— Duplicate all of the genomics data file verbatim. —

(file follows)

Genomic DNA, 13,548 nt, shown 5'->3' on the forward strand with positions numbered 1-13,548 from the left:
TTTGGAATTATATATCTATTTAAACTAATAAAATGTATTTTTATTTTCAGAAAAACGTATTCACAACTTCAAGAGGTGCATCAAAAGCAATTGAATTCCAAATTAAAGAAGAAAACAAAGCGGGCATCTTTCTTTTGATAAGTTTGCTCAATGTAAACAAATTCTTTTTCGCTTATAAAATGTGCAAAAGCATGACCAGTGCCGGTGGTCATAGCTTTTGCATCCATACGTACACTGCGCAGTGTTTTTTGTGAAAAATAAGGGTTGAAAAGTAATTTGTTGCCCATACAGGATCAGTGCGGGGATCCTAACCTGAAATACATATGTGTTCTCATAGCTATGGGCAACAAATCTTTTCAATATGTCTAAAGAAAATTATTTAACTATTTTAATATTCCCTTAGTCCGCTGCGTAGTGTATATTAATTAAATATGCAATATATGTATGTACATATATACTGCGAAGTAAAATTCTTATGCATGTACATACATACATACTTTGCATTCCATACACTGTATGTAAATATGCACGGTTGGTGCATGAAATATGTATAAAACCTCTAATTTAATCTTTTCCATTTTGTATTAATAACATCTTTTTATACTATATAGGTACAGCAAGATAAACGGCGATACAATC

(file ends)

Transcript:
Genomic DNA, 13,548 nt, shown 5'->3' on the forward strand with positions numbered 1-13,548 from the left:
TTTGGAATTATATATCTATTTAAACTAATAAAATGTATTTTTATTTTCAGAAAAACGTATTCACAACTTCAAGAGGTGCATCAAAAGCAATTGAATTCCAAATTAAAGAAGAAAACAAAGCGGGCATCTTTCTTTTGATAAGTTTGCTCAATGTAAACAAATTCTTTTTCGCTTATAAAATGTGCAAAAGCATGACCAGTGCCGGTGGTCATAGCTTTTGCATCCATACGTACACTGCGCAGTGTTTTTTGTGAAAAATAAGGGTTGAAAAGTAATTTGTTGCCCATACAGGATCAGTGCGGGGATCCTAACCTGAAATACATATGTGTTCTCATAGCTATGGGCAACAAATCTTTTCAATATGTCTAAAGAAAATTATTTAACTATTTTAATATTCCCTTAGTCCGCTGCGTAGTGTATATTAATTAAATATGCAATATATGTATGTACATATATACTGCGAAGTAAAATTCTTATGCATGTACATACATACATACTTTGCATTCCATACACTGTATGTAAATATGCACGGTTGGTGCATGAAATATGTATAAAACCTCTAATTTAATCTTTTCCATTTTGTATTAATAACATCTTTTTATACTATATAGGTACAGCAAGATAAACGGCGATACAATC